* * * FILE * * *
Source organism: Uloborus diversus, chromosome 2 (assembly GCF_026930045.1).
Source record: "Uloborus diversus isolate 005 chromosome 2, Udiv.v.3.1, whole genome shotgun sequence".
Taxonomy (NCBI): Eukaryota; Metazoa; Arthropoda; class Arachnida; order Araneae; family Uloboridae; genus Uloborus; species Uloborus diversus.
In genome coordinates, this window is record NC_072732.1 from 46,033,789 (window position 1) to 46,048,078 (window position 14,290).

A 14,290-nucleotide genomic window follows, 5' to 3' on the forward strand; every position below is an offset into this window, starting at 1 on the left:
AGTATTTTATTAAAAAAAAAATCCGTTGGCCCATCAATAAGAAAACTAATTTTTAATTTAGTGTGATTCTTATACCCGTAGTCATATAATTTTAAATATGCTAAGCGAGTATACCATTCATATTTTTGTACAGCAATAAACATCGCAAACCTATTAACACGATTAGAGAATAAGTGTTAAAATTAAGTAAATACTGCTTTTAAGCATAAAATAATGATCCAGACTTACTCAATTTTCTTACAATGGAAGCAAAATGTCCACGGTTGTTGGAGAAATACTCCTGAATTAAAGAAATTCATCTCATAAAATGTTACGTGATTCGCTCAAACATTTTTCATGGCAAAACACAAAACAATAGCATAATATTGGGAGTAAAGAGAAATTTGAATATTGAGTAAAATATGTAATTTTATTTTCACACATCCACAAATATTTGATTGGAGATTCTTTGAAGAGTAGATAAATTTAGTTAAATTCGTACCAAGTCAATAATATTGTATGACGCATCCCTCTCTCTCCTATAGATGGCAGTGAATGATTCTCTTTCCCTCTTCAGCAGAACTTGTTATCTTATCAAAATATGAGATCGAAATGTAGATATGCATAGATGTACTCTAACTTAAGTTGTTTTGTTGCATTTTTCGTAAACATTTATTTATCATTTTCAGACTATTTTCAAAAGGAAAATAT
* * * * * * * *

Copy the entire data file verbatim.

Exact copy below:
Source organism: Uloborus diversus, chromosome 2 (assembly GCF_026930045.1).
Source record: "Uloborus diversus isolate 005 chromosome 2, Udiv.v.3.1, whole genome shotgun sequence".
Taxonomy (NCBI): Eukaryota; Metazoa; Arthropoda; class Arachnida; order Araneae; family Uloboridae; genus Uloborus; species Uloborus diversus.
In genome coordinates, this window is record NC_072732.1 from 46,033,789 (window position 1) to 46,048,078 (window position 14,290).

A 14,290-nucleotide genomic window follows, 5' to 3' on the forward strand; every position below is an offset into this window, starting at 1 on the left:
AGTATTTTATTAAAAAAAAAATCCGTTGGCCCATCAATAAGAAAACTAATTTTTAATTTAGTGTGATTCTTATACCCGTAGTCATATAATTTTAAATATGCTAAGCGAGTATACCATTCATATTTTTGTACAGCAATAAACATCGCAAACCTATTAACACGATTAGAGAATAAGTGTTAAAATTAAGTAAATACTGCTTTTAAGCATAAAATAATGATCCAGACTTACTCAATTTTCTTACAATGGAAGCAAAATGTCCACGGTTGTTGGAGAAATACTCCTGAATTAAAGAAATTCATCTCATAAAATGTTACGTGATTCGCTCAAACATTTTTCATGGCAAAACACAAAACAATAGCATAATATTGGGAGTAAAGAGAAATTTGAATATTGAGTAAAATATGTAATTTTATTTTCACACATCCACAAATATTTGATTGGAGATTCTTTGAAGAGTAGATAAATTTAGTTAAATTCGTACCAAGTCAATAATATTGTATGACGCATCCCTCTCTCTCCTATAGATGGCAGTGAATGATTCTCTTTCCCTCTTCAGCAGAACTTGTTATCTTATCAAAATATGAGATCGAAATGTAGATATGCATAGATGTACTCTAACTTAAGTTGTTTTGTTGCATTTTTCGTAAACATTTATTTATCATTTTCAGACTATTTTCAAAAGGAAAATAT